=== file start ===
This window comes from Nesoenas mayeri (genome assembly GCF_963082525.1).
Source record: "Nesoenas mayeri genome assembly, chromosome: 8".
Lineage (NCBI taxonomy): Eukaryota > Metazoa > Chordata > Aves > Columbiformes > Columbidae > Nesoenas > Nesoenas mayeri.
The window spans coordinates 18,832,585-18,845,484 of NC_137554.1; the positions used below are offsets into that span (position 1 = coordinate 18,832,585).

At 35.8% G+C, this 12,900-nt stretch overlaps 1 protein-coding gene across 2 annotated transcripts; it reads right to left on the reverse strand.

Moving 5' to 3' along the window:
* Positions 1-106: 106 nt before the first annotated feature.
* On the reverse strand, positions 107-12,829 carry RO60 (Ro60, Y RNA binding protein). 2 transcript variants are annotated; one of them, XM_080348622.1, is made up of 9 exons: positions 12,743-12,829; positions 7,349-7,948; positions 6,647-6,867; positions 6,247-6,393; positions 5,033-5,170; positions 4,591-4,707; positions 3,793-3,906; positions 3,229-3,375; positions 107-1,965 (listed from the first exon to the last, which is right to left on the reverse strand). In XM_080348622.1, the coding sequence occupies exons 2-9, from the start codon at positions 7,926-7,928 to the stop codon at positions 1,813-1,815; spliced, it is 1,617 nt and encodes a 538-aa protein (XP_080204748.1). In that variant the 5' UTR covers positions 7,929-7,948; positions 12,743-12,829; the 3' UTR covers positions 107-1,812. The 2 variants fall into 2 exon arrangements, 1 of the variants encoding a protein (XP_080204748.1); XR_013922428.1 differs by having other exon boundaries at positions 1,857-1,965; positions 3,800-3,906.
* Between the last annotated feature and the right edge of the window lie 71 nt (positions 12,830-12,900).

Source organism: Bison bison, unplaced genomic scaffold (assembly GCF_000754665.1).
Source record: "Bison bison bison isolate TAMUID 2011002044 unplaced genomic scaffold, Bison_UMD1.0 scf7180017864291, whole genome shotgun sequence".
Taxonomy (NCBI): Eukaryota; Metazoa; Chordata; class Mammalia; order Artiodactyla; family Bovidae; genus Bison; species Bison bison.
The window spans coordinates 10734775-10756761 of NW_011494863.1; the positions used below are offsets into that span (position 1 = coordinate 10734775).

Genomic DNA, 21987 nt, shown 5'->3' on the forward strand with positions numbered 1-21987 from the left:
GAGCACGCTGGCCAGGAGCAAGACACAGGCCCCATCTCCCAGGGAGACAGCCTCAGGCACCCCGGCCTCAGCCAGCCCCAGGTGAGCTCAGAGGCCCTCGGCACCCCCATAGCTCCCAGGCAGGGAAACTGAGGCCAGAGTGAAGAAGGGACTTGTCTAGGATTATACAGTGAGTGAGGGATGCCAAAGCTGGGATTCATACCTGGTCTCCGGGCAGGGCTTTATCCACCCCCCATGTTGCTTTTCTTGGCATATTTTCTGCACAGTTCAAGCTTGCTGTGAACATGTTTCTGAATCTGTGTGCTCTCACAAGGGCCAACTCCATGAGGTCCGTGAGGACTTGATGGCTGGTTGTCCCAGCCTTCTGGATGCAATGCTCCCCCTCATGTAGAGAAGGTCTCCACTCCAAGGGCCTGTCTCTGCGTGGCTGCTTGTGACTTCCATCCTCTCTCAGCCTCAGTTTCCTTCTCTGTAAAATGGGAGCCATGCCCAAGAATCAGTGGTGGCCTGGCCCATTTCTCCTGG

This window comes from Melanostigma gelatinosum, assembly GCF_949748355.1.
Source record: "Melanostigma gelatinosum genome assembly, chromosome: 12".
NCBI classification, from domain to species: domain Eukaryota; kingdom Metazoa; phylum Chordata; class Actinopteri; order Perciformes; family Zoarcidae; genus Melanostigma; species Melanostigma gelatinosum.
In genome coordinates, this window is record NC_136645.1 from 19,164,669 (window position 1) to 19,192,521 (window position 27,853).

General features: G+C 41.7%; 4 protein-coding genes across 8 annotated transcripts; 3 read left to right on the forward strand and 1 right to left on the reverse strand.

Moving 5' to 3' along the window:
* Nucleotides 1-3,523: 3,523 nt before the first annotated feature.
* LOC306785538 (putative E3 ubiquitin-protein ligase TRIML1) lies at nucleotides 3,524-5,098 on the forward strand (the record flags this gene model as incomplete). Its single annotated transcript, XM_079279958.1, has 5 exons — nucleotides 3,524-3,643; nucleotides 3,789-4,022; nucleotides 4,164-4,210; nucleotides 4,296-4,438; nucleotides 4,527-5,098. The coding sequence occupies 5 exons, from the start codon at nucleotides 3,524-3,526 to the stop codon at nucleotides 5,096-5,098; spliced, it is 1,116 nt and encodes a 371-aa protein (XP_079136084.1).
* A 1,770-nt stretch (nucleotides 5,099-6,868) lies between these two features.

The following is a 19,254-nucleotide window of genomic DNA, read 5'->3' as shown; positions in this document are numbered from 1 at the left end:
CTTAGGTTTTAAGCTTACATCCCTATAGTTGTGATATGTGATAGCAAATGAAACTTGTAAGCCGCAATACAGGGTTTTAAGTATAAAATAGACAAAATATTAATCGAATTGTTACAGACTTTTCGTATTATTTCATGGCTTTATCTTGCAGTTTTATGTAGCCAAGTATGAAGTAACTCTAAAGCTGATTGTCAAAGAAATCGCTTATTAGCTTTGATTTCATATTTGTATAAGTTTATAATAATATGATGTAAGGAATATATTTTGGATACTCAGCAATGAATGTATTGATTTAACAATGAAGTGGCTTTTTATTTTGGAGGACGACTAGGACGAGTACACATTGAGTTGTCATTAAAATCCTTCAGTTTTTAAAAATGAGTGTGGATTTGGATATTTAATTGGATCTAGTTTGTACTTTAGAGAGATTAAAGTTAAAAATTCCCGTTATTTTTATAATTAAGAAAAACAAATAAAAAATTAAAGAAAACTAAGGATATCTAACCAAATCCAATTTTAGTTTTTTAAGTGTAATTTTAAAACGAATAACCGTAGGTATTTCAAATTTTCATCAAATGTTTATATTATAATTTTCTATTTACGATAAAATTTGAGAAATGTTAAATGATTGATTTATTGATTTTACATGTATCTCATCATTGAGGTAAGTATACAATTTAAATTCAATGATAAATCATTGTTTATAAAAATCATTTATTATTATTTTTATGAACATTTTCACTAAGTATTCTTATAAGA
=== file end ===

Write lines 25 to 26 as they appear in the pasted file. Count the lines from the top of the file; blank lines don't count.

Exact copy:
The following is a 19,254-nucleotide window of genomic DNA, read 5'->3' as shown; positions in this document are numbered from 1 at the left end:
CTTAGGTTTTAAGCTTACATCCCTATAGTTGTGATATGTGATAGCAAATGAAACTTGTAAGCCGCAATACAGGGTTTTAAGTATAAAATAGACAAAATATTAATCGAATTGTTACAGACTTTTCGTATTATTTCATGGCTTTATCTTGCAGTTTTATGTAGCCAAGTATGAAGTAACTCTAAAGCTGATTGTCAAAGAAATCGCTTATTAGCTTTGATTTCATATTTGTATAAGTTTATAATAATATGATGTAAGGAATATATTTTGGATACTCAGCAATGAATGTATTGATTTAACAATGAAGTGGCTTTTTATTTTGGAGGACGACTAGGACGAGTACACATTGAGTTGTCATTAAAATCCTTCAGTTTTTAAAAATGAGTGTGGATTTGGATATTTAATTGGATCTAGTTTGTACTTTAGAGAGATTAAAGTTAAAAATTCCCGTTATTTTTATAATTAAGAAAAACAAATAAAAAATTAAAGAAAACTAAGGATATCTAACCAAATCCAATTTTAGTTTTTTAAGTGTAATTTTAAAACGAATAACCGTAGGTATTTCAAATTTTCATCAAATGTTTATATTATAATTTTCTATTTACGATAAAATTTGAGAAATGTTAAATGATTGATTTATTGATTTTACATGTATCTCATCATTGAGGTAAGTATACAATTTAAATTCAATGATAAATCATTGTTTATAAAAATCATTTATTATTATTTTTATGAACATTTTCACTAAGTATTCTTATAAGA